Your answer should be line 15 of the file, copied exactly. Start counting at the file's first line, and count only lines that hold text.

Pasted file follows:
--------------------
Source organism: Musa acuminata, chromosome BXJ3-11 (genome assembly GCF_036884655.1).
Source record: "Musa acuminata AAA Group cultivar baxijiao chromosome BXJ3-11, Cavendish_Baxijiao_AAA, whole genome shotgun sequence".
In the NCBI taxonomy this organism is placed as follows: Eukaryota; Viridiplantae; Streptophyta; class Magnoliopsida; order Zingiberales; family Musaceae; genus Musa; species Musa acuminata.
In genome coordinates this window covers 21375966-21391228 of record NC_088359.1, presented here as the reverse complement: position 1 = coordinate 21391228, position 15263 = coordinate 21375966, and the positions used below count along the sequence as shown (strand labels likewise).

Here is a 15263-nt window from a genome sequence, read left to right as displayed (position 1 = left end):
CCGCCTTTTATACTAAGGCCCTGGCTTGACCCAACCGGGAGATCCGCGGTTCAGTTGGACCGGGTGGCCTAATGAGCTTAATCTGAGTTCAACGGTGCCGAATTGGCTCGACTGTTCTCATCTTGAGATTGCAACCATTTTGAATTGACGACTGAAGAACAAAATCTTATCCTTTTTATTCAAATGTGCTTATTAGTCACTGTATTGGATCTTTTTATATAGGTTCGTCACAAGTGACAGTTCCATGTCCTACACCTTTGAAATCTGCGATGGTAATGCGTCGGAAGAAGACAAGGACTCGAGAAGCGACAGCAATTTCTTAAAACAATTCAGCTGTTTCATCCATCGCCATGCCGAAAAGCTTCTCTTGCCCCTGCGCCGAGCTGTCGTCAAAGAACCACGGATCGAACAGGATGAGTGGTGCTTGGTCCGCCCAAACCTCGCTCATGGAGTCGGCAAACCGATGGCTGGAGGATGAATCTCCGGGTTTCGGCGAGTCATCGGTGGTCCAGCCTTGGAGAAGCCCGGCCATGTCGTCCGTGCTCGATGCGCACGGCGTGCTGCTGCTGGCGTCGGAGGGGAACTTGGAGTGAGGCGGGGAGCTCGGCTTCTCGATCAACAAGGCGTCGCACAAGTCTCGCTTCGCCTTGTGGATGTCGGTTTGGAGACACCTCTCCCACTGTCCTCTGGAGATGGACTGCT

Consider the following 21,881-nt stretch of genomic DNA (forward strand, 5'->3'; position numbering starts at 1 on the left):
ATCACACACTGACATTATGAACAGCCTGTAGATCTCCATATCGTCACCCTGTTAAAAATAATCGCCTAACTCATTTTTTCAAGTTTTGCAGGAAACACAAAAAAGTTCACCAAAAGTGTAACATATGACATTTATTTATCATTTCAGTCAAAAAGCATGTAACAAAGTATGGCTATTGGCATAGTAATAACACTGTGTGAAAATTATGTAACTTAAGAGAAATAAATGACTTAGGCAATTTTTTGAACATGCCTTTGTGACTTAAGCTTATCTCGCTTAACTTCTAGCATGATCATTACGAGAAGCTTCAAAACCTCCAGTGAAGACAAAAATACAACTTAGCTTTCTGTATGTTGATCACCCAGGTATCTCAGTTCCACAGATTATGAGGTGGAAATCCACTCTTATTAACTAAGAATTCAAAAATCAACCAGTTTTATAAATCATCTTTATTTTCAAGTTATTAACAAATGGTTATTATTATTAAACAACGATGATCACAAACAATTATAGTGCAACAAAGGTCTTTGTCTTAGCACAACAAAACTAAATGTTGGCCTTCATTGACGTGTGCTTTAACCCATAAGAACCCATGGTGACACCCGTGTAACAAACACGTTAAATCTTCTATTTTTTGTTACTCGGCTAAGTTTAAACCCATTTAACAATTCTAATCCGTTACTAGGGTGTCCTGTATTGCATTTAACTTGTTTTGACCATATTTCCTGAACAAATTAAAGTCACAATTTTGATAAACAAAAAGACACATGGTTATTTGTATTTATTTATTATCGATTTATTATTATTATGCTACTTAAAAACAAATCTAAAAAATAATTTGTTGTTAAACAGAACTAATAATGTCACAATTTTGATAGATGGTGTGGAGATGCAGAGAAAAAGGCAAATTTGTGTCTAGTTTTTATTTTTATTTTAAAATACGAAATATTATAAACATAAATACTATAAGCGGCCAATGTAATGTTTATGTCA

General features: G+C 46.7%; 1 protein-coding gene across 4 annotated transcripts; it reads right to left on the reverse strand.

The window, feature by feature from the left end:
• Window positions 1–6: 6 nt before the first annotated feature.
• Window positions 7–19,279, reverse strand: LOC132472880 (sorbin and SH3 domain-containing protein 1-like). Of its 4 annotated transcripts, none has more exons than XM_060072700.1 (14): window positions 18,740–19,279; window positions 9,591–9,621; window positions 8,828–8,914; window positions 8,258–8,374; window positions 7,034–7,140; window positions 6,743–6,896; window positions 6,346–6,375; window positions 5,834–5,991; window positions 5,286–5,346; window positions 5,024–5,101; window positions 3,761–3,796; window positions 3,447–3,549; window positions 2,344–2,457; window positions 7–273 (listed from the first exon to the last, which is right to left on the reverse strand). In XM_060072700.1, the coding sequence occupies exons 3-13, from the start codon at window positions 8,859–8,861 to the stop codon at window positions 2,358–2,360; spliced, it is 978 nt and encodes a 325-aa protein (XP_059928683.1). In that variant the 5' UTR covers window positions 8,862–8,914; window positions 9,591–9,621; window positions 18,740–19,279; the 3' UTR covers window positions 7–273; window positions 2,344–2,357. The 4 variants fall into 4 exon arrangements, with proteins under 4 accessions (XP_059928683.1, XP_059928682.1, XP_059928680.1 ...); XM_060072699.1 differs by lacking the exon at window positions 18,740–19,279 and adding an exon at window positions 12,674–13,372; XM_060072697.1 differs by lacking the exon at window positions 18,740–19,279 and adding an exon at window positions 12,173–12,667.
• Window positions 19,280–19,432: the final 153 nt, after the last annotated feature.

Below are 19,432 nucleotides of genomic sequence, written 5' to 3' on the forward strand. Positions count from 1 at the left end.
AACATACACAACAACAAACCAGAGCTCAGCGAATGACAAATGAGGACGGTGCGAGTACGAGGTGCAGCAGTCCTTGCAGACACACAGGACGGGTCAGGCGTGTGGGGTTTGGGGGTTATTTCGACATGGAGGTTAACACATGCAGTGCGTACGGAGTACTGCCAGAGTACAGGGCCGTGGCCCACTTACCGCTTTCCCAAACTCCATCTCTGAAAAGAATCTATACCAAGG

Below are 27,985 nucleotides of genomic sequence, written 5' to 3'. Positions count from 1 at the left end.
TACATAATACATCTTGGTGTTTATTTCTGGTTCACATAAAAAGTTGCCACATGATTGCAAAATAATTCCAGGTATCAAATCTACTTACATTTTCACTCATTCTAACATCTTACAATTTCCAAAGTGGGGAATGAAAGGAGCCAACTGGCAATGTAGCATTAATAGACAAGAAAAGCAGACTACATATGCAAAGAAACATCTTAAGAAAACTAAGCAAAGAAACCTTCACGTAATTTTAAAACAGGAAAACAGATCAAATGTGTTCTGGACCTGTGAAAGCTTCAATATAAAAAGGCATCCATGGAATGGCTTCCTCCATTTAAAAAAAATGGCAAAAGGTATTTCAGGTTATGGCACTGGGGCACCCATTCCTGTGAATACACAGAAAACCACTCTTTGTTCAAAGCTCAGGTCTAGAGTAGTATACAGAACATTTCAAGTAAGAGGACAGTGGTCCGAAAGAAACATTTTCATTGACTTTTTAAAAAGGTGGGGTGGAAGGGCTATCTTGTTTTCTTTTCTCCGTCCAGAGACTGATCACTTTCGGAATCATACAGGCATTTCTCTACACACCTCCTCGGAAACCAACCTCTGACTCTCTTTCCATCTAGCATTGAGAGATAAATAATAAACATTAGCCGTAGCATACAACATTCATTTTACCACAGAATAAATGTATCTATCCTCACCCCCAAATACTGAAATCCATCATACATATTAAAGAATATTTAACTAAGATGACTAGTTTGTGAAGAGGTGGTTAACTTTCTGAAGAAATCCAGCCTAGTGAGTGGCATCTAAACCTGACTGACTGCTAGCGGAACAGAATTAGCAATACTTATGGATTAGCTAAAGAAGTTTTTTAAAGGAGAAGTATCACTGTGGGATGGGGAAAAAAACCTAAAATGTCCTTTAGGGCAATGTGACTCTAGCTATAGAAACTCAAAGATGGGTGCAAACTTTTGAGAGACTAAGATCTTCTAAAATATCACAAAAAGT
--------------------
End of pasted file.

AACATACACAACAACAAACCAGAGCTCAGCGAATGACAAATGAGGACGGTGCGAGTACGAGGTGCAGCAGTCCTTGCAGACACACAGGACGGGTCAGGCGTGTGGGGTTTGGGGGTTATTTCGACATGGAGGTTAACACATGCAGTGCGTACGGAGTACTGCCAGAGTACAGGGCCGTGGCCCACTTACCGCTTTCCCAAACTCCATCTCTGAAAAGAATCTATACCAAGG